A short item in New Atlas describes a new bus prototype from Swedish automotive giant Volvo. The new bus is equipped with a system called the Pedestrian and Cyclist Detection System (PCDS).
The PCDS combines cameras attached to the bus with a program that anticipates danger to cyclists, pedestrians, and other mobile "obstacles" to bus travel. When a collision appears possible, the bus makes a noise to warn the pedestrian, etc. The horn is used if the risk is deemed to be very high.
Also, an alarm is sounded and flashed on the dashboard to alert the bus driver.
The effort to protect people potentially menaced by the bus is praiseworthy. Most of the time, improvements in automotive safety have focussed on occupants. However, cars and busses can be quite dangerous for other users of the roadways. So, making them safer for others helps to increase equity of risk for them, meaning that every legitimate user of the road comes to face a similar level of risk.
One challenge for achievement of this goal may be risk compensation. On this hypothesis, people are comfortable with a certain level of risk in a given activity. Thus, when a safety feature is introduced into their lives that makes that activity safer, people tend to behave more recklessly, thus returning the level of risk to their accepted level.
This effect is held by some researchers to have neutralized safety advantages that were supposed to result from the adoption of anti-lock brakes.
So, it may be that drivers of busses equipped with PCDS will drive more recklessly, perhaps to the point of neutralizing any safety advantages that the system would otherwise produce.
A similar problem is that bus drivers may feel that any additional safety margin provided by the PCDS gives them the opportunity to be more productive by engaging in other activities.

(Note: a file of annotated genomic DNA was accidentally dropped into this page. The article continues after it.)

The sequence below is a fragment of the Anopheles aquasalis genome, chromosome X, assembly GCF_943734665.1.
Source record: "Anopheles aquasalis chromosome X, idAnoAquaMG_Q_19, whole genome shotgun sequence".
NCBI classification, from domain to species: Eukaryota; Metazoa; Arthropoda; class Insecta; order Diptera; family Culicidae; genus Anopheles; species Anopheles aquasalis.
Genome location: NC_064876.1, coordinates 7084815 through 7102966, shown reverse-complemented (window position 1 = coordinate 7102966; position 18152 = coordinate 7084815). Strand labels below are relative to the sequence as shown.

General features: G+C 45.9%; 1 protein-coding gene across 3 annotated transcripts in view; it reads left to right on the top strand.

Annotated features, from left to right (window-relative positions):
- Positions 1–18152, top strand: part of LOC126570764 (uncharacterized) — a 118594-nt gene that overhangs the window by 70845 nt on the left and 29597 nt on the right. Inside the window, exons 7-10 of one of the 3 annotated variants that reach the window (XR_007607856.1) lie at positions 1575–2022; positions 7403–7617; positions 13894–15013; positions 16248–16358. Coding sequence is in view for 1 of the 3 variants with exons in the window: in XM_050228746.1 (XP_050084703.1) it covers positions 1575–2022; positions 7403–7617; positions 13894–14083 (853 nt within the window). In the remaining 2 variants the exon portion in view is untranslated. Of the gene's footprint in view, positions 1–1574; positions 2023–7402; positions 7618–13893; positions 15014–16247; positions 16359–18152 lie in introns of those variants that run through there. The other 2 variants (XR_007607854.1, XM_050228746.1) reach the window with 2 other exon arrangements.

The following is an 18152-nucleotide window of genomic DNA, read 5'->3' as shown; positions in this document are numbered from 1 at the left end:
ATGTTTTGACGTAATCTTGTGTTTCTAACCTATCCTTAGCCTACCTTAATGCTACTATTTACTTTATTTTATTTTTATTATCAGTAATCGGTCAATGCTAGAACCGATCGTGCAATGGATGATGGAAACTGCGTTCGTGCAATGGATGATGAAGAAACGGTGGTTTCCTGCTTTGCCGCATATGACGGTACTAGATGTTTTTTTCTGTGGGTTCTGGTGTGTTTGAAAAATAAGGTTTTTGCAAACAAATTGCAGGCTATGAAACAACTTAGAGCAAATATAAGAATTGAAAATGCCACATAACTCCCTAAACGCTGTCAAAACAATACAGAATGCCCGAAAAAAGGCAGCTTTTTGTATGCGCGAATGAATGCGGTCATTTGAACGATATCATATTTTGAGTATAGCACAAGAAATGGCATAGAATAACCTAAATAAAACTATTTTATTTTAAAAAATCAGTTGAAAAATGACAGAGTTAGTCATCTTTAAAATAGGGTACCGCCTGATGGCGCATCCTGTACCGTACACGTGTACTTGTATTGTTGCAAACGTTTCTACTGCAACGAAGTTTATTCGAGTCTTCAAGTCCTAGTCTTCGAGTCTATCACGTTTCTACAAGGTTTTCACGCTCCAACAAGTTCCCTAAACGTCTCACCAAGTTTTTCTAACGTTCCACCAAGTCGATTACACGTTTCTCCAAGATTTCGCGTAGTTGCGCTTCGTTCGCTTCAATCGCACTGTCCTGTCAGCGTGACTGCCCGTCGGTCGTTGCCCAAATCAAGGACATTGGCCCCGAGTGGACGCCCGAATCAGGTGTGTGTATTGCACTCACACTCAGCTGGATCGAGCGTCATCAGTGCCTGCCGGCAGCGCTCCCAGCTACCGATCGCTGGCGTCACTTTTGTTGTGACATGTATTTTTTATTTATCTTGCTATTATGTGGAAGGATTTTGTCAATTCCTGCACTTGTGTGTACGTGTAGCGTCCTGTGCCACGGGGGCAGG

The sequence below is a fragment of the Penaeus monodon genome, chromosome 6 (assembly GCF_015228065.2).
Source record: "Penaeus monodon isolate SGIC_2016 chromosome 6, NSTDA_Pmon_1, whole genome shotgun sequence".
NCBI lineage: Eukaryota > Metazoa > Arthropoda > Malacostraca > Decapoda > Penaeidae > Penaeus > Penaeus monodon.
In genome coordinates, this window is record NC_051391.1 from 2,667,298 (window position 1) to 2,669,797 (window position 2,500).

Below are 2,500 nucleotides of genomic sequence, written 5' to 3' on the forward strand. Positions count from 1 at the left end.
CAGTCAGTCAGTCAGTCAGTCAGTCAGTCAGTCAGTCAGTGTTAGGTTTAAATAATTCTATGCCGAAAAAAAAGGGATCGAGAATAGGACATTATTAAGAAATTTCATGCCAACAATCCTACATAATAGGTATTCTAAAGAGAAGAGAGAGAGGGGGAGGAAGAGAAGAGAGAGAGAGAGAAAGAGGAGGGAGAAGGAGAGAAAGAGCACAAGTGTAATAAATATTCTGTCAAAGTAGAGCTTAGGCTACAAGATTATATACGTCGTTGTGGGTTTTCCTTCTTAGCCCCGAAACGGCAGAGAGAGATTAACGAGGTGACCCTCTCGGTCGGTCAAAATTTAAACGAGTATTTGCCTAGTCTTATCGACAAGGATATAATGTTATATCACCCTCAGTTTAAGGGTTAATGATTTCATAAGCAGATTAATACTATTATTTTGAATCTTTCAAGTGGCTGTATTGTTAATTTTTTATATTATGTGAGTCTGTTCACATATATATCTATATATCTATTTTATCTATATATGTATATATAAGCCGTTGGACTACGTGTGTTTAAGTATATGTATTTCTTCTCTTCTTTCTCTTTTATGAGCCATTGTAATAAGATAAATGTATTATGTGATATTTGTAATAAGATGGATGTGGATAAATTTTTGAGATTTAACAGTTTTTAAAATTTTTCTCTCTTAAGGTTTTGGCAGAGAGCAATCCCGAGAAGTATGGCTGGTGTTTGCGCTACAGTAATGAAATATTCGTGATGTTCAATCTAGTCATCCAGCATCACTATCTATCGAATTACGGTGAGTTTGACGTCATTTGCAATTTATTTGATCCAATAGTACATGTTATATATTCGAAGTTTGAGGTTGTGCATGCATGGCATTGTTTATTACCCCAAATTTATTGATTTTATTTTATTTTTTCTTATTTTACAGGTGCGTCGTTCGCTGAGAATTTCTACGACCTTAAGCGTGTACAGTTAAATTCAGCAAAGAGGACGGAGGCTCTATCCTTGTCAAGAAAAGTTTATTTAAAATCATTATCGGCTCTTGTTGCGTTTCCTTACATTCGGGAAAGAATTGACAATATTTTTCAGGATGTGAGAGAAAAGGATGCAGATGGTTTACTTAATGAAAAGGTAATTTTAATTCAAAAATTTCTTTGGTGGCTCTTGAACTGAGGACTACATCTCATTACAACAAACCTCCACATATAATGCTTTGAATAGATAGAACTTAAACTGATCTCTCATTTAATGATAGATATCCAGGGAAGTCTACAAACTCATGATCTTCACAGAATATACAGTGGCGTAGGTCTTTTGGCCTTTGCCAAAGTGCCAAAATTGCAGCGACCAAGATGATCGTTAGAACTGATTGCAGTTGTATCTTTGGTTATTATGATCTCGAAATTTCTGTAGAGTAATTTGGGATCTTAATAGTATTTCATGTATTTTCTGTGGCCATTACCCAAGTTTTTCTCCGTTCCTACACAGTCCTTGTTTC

For example, a man was recorded evidently sleeping while his Tesla drove itself down the road in Autopilot mode this May. Apparently, he had decided that since the car would keep him pretty safe, he could spend his time more profitably by sleeping than by paying attention.
Similarly, drivers of PCDS-equipped busses may decide that since the bus will warn them of impending collisions, then they could use their time to pursue more pressing goals, such as playing Pokémon.
A third possible problem might arise with a diffusion of responsibility. This refers to how people may feel less responsible than otherwise in a situation where others are present. For example, people walking along a street may decide not to help someone who has fallen because there are others nearby who can do so (and often, are not helping for the same reason).
If a bus with a PCDS system installed issues warnings autonomously to pedestrians and cyclists in its vicinity, then drivers may feel that it is more the responsibility of those people to get out of the way than it is the driver's responsibility to avoid them. After all, the bus did honk at them!
Feeling less responsible for the safety of others, drivers may not be as careful around them as they otherwise would be.
I suspect that Volvo is aware of these issues and will assess effects of the PCDS on drivers' behavior. It will be interesting to see how any such problems may arise and be dealt with.